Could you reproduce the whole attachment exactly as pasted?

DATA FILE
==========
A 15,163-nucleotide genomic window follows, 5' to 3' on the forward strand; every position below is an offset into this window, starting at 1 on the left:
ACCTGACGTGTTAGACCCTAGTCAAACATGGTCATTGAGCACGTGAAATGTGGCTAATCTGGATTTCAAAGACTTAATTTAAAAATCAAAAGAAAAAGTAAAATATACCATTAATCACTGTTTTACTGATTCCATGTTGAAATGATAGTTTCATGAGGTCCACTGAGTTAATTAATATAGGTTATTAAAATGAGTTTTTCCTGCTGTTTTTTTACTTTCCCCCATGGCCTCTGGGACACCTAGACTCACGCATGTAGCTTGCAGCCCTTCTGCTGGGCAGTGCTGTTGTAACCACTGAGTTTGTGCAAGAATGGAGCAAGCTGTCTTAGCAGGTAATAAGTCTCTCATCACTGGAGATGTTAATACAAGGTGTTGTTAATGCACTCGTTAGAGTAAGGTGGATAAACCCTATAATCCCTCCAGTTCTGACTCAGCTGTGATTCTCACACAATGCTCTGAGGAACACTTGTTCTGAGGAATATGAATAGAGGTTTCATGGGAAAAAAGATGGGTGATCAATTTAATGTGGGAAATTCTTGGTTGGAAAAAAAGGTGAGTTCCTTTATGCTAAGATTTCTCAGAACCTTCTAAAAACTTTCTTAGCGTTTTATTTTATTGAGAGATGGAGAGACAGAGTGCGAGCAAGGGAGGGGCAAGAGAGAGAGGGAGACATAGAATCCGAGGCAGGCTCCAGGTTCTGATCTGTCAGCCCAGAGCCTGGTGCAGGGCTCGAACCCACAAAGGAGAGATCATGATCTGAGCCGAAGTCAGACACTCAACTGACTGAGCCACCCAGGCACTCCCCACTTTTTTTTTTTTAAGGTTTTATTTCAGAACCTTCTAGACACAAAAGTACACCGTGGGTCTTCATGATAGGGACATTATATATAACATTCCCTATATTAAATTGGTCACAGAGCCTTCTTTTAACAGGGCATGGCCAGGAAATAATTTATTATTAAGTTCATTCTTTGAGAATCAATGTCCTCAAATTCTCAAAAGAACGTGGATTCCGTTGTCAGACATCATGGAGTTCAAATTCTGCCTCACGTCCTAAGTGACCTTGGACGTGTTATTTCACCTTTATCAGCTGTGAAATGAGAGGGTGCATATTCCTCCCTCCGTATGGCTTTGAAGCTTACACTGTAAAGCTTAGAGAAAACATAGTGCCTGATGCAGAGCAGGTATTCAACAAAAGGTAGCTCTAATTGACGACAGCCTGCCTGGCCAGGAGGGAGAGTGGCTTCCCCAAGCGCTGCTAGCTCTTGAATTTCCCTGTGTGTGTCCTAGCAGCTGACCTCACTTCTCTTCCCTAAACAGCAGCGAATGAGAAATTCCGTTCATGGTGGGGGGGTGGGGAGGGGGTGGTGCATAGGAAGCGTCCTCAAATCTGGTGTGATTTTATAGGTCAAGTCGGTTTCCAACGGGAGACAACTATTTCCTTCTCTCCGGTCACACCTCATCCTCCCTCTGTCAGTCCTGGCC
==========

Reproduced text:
A 15,163-nucleotide genomic window follows, 5' to 3' on the forward strand; every position below is an offset into this window, starting at 1 on the left:
ACCTGACGTGTTAGACCCTAGTCAAACATGGTCATTGAGCACGTGAAATGTGGCTAATCTGGATTTCAAAGACTTAATTTAAAAATCAAAAGAAAAAGTAAAATATACCATTAATCACTGTTTTACTGATTCCATGTTGAAATGATAGTTTCATGAGGTCCACTGAGTTAATTAATATAGGTTATTAAAATGAGTTTTTCCTGCTGTTTTTTTACTTTCCCCCATGGCCTCTGGGACACCTAGACTCACGCATGTAGCTTGCAGCCCTTCTGCTGGGCAGTGCTGTTGTAACCACTGAGTTTGTGCAAGAATGGAGCAAGCTGTCTTAGCAGGTAATAAGTCTCTCATCACTGGAGATGTTAATACAAGGTGTTGTTAATGCACTCGTTAGAGTAAGGTGGATAAACCCTATAATCCCTCCAGTTCTGACTCAGCTGTGATTCTCACACAATGCTCTGAGGAACACTTGTTCTGAGGAATATGAATAGAGGTTTCATGGGAAAAAAGATGGGTGATCAATTTAATGTGGGAAATTCTTGGTTGGAAAAAAAGGTGAGTTCCTTTATGCTAAGATTTCTCAGAACCTTCTAAAAACTTTCTTAGCGTTTTATTTTATTGAGAGATGGAGAGACAGAGTGCGAGCAAGGGAGGGGCAAGAGAGAGAGGGAGACATAGAATCCGAGGCAGGCTCCAGGTTCTGATCTGTCAGCCCAGAGCCTGGTGCAGGGCTCGAACCCACAAAGGAGAGATCATGATCTGAGCCGAAGTCAGACACTCAACTGACTGAGCCACCCAGGCACTCCCCACTTTTTTTTTTTTAAGGTTTTATTTCAGAACCTTCTAGACACAAAAGTACACCGTGGGTCTTCATGATAGGGACATTATATATAACATTCCCTATATTAAATTGGTCACAGAGCCTTCTTTTAACAGGGCATGGCCAGGAAATAATTTATTATTAAGTTCATTCTTTGAGAATCAATGTCCTCAAATTCTCAAAAGAACGTGGATTCCGTTGTCAGACATCATGGAGTTCAAATTCTGCCTCACGTCCTAAGTGACCTTGGACGTGTTATTTCACCTTTATCAGCTGTGAAATGAGAGGGTGCATATTCCTCCCTCCGTATGGCTTTGAAGCTTACACTGTAAAGCTTAGAGAAAACATAGTGCCTGATGCAGAGCAGGTATTCAACAAAAGGTAGCTCTAATTGACGACAGCCTGCCTGGCCAGGAGGGAGAGTGGCTTCCCCAAGCGCTGCTAGCTCTTGAATTTCCCTGTGTGTGTCCTAGCAGCTGACCTCACTTCTCTTCCCTAAACAGCAGCGAATGAGAAATTCCGTTCATGGTGGGGGGGTGGGGAGGGGGTGGTGCATAGGAAGCGTCCTCAAATCTGGTGTGATTTTATAGGTCAAGTCGGTTTCCAACGGGAGACAACTATTTCCTTCTCTCCGGTCACACCTCATCCTCCCTCTGTCAGTCCTGGCC